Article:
Those who know the issue are aware that this highway is passing through the West Bank, that it was built on land expropriated from Palestinian villagers living nearby, that these people were denied the possibility of travelling on the highway which was built on their land, and that when the Supreme Court ruled that they should be allowed to travel on it a ploy was soon found to deny it in practice. But ordinary Israeli citizens got the impression that this was just an Israeli highway connecting two Israel cities. Especially since along the highway were built walls concealing the nearby Arab villages, and on them were painted for the benefit of the Israeli drivers pastoral landscapes with no Arabs in them. Suddenly, the reality behind the walls burst out onto the highway for a while, until soldiers arrived with their stun grenades and tear gas canisters.
And a week later - another unpleasant surprise. Palestinians carrying flags, together with international volunteers, penetrated into the shop established by the Rami Levi supermarket chain at the settlement of Beit El, and raised inside the store their placards: 'Boycott of settlement products" and "As long as Palestinians get no justice, settlers and Israelis will not have a normal life" . And again the soldiers came quickly with stun grenades and tear gas.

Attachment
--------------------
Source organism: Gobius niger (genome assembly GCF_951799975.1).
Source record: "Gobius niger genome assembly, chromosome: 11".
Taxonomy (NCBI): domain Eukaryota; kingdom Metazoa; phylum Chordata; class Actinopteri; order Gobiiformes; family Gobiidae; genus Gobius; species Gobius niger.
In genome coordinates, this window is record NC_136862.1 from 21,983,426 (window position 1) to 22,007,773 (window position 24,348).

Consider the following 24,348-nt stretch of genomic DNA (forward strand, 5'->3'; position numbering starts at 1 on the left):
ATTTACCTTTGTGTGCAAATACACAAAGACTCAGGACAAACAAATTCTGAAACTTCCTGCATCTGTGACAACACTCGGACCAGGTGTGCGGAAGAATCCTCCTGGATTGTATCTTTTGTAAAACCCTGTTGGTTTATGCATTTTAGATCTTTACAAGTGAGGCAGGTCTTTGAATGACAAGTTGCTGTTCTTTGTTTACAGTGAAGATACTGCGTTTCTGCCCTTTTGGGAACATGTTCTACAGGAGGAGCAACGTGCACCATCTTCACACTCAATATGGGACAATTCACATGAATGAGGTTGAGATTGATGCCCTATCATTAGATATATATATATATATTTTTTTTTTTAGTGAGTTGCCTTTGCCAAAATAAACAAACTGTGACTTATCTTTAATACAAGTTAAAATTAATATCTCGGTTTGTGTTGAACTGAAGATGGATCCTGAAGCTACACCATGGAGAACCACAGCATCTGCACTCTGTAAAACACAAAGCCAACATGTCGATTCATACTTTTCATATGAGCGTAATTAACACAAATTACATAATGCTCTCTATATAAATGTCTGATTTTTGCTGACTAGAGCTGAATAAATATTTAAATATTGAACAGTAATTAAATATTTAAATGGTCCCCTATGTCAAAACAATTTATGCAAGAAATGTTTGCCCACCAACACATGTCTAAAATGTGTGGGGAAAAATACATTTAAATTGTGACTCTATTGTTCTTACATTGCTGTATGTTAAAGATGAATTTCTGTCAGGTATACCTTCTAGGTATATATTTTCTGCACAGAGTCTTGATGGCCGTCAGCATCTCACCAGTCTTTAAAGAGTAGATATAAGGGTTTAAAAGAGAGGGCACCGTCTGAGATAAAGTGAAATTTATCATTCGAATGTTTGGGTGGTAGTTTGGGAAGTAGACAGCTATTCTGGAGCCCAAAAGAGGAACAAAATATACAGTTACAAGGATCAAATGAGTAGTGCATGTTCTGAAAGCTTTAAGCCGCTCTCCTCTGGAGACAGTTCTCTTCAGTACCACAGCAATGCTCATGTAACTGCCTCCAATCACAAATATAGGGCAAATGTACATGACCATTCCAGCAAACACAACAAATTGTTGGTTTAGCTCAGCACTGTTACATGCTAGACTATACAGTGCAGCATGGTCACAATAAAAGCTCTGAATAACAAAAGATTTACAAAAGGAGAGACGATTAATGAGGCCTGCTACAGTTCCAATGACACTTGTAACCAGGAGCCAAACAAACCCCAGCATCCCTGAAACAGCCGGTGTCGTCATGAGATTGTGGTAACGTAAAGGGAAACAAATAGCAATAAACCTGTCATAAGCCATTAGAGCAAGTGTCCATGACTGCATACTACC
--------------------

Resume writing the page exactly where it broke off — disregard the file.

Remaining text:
Both times, at the studio of Israel's State TV, commentators admitted that the Palestinians have managed to "gain the element of surprise" and that this was a grave failure of the Israeli Intelligence Services. This phenomenon seems to have aroused concern among commentators and the military high command. In some ways they find it even more worrying than the repeated rounds of shooting along the Gaza Strip border. Precisely because the demonstrators on Route 443 and at Rami Levy supermarket did not use violence and it would be quite hard to accuse them of terrorism.